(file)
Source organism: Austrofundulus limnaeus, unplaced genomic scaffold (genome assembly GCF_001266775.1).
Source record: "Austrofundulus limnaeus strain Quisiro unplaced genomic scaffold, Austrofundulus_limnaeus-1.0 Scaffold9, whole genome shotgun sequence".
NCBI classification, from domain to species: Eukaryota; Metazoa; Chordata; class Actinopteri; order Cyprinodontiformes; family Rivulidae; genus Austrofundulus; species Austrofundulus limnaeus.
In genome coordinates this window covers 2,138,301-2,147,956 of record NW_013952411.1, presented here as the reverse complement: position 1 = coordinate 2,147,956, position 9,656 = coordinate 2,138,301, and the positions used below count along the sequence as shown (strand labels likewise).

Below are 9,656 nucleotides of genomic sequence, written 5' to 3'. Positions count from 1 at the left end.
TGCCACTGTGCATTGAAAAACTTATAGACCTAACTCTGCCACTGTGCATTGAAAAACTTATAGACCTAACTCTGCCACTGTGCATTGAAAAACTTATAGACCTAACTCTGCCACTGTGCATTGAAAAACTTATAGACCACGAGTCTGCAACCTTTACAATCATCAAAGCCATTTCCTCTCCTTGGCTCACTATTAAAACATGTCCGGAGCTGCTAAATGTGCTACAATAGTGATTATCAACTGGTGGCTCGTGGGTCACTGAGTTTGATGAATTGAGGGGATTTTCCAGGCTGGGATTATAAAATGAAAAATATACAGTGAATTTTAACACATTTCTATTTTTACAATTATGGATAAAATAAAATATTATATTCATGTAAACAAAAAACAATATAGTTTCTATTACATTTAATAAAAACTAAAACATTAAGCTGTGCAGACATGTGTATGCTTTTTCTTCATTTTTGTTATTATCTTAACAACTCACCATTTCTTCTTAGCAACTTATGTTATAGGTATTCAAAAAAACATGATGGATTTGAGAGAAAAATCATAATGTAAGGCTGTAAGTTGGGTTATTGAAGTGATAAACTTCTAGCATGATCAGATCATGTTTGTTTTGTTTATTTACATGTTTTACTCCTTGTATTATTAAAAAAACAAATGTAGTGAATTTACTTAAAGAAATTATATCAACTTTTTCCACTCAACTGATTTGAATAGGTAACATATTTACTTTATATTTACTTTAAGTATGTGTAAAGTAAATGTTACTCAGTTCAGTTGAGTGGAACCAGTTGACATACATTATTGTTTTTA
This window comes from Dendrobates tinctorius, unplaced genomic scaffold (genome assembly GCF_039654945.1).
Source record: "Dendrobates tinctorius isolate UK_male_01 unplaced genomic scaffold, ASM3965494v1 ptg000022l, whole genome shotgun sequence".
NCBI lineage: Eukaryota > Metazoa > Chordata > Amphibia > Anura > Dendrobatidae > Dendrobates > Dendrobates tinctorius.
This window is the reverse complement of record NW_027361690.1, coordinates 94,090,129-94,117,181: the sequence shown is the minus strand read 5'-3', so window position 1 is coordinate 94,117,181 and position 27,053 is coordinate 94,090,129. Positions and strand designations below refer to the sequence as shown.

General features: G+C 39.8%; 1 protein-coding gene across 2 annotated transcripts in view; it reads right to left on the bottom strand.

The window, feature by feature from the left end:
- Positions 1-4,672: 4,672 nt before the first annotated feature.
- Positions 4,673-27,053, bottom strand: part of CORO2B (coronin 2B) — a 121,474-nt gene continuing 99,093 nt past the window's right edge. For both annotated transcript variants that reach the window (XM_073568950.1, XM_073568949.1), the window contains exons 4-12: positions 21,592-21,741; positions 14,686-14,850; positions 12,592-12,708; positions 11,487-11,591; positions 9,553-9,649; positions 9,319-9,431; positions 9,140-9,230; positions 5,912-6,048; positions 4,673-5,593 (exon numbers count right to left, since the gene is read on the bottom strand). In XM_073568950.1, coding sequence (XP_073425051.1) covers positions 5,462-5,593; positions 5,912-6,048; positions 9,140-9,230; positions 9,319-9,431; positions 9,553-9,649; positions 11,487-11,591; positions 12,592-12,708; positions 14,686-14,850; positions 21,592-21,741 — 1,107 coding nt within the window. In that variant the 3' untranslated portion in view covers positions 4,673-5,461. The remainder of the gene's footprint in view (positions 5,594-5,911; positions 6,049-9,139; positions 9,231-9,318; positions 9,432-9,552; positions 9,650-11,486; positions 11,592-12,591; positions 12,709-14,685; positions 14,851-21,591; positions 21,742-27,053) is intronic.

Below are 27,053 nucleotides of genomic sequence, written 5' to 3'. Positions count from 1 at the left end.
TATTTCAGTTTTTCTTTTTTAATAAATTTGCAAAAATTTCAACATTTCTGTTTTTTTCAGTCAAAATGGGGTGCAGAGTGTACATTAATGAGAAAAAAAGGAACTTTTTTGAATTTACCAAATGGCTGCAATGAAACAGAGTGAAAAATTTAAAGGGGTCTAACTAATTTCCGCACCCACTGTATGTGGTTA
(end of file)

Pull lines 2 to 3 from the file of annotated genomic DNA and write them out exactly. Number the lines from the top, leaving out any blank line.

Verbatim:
Source record: "Austrofundulus limnaeus strain Quisiro unplaced genomic scaffold, Austrofundulus_limnaeus-1.0 Scaffold9, whole genome shotgun sequence".
NCBI classification, from domain to species: Eukaryota; Metazoa; Chordata; class Actinopteri; order Cyprinodontiformes; family Rivulidae; genus Austrofundulus; species Austrofundulus limnaeus.